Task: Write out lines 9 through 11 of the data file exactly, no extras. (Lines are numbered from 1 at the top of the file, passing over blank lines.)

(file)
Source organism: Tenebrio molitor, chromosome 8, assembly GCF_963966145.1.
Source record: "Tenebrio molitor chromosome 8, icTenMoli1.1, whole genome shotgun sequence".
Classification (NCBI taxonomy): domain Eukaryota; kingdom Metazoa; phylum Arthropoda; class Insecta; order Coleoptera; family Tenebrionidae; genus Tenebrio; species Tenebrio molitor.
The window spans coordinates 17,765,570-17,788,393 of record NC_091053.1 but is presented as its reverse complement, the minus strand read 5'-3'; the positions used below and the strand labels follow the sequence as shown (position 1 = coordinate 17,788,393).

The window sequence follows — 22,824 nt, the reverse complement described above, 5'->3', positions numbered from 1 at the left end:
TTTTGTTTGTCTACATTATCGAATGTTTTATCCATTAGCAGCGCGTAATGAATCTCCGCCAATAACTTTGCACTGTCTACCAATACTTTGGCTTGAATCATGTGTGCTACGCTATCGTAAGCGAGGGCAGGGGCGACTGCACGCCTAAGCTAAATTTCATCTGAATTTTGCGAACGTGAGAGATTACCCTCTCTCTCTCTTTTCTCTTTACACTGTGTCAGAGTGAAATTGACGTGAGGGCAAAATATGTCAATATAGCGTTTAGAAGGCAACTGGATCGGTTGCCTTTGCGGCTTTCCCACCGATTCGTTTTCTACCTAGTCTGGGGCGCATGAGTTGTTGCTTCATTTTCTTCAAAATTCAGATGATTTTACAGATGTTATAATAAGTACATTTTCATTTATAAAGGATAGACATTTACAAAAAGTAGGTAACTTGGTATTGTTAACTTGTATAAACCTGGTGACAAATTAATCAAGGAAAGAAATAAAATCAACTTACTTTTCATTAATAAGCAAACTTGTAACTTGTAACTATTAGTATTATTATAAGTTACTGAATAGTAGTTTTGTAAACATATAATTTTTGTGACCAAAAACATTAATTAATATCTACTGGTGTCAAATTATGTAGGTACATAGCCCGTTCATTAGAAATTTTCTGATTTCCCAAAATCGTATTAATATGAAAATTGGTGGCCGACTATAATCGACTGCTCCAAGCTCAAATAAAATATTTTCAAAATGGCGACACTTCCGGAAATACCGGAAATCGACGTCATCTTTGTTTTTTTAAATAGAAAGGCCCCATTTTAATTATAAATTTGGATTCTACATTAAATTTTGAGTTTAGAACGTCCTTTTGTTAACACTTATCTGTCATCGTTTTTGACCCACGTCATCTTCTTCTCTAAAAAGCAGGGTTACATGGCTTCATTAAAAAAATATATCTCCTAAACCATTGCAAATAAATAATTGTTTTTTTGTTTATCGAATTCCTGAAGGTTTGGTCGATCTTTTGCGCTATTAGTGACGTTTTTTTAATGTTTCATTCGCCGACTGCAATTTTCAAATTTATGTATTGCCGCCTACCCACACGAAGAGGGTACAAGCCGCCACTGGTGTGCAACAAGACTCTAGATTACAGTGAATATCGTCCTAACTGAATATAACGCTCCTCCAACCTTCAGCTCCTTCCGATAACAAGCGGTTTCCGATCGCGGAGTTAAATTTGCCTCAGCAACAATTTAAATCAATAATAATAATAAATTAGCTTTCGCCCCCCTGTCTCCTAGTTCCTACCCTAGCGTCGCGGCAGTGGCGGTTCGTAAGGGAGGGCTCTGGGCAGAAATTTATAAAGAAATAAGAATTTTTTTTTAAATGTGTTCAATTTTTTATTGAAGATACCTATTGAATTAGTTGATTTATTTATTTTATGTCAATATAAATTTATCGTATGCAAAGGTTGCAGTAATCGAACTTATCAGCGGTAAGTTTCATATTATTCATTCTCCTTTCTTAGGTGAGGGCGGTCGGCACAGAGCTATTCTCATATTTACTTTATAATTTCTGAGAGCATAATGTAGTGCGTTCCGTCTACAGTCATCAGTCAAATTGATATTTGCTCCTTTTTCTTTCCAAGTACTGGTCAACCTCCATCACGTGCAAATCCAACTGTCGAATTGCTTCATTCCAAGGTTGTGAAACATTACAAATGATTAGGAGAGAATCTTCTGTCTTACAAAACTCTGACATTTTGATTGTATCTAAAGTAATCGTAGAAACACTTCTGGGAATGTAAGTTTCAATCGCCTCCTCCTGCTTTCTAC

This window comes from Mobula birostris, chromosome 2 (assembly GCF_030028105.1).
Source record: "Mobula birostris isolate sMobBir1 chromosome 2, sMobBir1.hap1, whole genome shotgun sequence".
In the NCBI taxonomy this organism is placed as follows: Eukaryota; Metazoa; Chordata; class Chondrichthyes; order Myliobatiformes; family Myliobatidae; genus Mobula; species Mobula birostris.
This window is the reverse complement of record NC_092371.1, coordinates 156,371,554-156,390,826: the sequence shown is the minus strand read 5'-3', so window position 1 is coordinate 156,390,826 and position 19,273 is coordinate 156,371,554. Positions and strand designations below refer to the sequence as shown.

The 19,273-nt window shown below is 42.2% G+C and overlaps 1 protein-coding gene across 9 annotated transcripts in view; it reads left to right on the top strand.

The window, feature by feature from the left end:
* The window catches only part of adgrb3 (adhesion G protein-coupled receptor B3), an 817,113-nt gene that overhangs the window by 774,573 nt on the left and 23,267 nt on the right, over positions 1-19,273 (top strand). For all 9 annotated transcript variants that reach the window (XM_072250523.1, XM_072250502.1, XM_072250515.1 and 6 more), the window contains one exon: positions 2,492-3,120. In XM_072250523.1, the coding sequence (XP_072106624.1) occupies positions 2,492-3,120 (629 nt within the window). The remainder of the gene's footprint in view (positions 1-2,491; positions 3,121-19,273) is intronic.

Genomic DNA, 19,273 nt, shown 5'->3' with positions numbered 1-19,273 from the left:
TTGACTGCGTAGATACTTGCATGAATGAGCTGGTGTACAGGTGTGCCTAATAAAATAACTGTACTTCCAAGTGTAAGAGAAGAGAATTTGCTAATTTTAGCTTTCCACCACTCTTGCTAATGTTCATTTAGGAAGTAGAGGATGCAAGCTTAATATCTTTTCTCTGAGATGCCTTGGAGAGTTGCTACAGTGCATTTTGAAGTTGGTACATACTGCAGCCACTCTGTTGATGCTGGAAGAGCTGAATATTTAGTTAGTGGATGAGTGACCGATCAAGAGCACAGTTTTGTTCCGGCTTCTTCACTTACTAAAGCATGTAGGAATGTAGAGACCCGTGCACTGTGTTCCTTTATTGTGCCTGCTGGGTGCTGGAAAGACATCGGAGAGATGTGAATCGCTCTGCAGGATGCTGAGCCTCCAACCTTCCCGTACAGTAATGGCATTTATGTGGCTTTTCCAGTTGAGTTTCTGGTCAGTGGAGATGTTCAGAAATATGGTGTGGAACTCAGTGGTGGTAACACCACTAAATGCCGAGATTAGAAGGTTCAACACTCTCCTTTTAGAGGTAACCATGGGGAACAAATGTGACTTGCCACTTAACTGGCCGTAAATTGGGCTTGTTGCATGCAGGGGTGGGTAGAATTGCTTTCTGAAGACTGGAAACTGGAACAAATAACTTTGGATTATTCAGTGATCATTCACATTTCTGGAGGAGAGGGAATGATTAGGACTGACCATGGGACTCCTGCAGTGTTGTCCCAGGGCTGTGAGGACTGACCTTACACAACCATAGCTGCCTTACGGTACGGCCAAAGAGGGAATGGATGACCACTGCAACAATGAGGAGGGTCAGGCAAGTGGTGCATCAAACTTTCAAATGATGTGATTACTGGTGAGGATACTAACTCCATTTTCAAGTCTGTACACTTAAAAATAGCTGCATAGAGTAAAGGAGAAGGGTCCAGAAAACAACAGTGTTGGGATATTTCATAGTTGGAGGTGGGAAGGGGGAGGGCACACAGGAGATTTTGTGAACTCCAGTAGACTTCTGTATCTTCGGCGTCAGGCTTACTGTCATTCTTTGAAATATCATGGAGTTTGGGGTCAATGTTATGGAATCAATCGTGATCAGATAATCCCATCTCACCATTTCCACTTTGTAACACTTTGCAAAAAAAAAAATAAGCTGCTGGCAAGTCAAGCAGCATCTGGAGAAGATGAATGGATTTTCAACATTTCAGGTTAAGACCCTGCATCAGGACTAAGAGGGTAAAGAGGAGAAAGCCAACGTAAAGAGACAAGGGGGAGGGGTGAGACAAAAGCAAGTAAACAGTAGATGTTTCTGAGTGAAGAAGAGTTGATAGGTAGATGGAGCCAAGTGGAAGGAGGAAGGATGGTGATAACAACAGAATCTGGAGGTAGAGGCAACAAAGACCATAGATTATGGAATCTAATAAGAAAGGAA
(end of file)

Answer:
In the NCBI taxonomy this organism is placed as follows: Eukaryota; Metazoa; Chordata; class Chondrichthyes; order Myliobatiformes; family Myliobatidae; genus Mobula; species Mobula birostris.
This window is the reverse complement of record NC_092371.1, coordinates 156,371,554-156,390,826: the sequence shown is the minus strand read 5'-3', so window position 1 is coordinate 156,390,826 and position 19,273 is coordinate 156,371,554. Positions and strand designations below refer to the sequence as shown.

The 19,273-nt window shown below is 42.2% G+C and overlaps 1 protein-coding gene across 9 annotated transcripts in view; it reads left to right on the top strand.